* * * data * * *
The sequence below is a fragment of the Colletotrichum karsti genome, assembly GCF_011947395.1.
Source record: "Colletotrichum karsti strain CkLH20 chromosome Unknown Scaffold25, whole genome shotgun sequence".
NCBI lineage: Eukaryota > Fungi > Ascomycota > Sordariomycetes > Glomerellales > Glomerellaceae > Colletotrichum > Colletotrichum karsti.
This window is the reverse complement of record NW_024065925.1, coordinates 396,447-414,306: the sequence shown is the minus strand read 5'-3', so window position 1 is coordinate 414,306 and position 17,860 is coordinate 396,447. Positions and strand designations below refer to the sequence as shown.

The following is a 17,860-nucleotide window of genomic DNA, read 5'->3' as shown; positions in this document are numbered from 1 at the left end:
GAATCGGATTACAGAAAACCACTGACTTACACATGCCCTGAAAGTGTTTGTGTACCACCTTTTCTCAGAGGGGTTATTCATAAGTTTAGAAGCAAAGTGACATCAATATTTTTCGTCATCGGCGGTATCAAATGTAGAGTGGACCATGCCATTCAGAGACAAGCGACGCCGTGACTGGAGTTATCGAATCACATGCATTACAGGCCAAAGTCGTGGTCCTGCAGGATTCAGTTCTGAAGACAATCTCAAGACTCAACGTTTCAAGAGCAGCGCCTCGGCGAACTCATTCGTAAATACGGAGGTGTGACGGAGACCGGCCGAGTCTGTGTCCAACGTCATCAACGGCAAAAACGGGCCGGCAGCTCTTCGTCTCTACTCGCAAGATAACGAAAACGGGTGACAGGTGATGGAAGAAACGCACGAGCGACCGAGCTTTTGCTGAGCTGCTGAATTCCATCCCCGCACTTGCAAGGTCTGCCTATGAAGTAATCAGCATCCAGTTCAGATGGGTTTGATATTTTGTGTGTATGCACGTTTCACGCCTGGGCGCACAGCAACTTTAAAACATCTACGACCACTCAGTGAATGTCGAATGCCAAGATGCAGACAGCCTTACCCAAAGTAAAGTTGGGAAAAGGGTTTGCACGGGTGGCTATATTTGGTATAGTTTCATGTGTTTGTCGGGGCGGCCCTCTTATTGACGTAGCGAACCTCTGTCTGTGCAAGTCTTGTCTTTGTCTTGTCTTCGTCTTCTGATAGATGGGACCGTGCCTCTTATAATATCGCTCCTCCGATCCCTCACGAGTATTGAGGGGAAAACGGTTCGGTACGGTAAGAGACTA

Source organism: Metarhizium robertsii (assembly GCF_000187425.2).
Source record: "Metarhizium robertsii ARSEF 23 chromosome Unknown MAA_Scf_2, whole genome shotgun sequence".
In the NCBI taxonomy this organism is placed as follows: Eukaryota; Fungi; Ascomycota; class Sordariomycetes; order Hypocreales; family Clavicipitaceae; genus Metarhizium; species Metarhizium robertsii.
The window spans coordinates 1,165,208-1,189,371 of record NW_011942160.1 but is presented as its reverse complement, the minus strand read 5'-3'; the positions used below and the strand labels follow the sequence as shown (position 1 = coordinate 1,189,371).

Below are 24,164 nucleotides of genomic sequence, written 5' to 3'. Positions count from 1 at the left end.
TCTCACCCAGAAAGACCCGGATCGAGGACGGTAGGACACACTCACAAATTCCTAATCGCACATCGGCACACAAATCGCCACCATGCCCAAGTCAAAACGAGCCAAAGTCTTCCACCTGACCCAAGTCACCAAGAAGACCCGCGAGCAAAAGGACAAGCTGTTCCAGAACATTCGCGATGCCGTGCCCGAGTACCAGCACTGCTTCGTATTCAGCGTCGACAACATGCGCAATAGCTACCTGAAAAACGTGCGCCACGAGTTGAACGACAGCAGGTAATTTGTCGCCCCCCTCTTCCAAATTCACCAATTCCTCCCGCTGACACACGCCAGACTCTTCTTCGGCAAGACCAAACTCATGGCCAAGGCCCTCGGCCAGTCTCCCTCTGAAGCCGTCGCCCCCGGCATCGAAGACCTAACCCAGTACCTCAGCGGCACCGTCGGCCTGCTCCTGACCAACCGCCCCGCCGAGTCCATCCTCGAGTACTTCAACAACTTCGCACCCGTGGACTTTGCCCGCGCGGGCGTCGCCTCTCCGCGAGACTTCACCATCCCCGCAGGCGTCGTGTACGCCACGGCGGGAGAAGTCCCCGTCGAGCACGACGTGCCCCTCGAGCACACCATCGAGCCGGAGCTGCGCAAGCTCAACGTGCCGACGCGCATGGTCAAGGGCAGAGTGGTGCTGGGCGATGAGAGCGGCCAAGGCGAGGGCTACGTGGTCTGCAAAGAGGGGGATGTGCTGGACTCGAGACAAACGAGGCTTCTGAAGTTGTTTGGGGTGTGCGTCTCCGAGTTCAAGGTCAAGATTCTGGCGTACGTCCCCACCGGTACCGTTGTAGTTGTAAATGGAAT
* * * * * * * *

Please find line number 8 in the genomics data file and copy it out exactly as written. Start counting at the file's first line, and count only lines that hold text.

Source record: "Metarhizium robertsii ARSEF 23 chromosome Unknown MAA_Scf_2, whole genome shotgun sequence".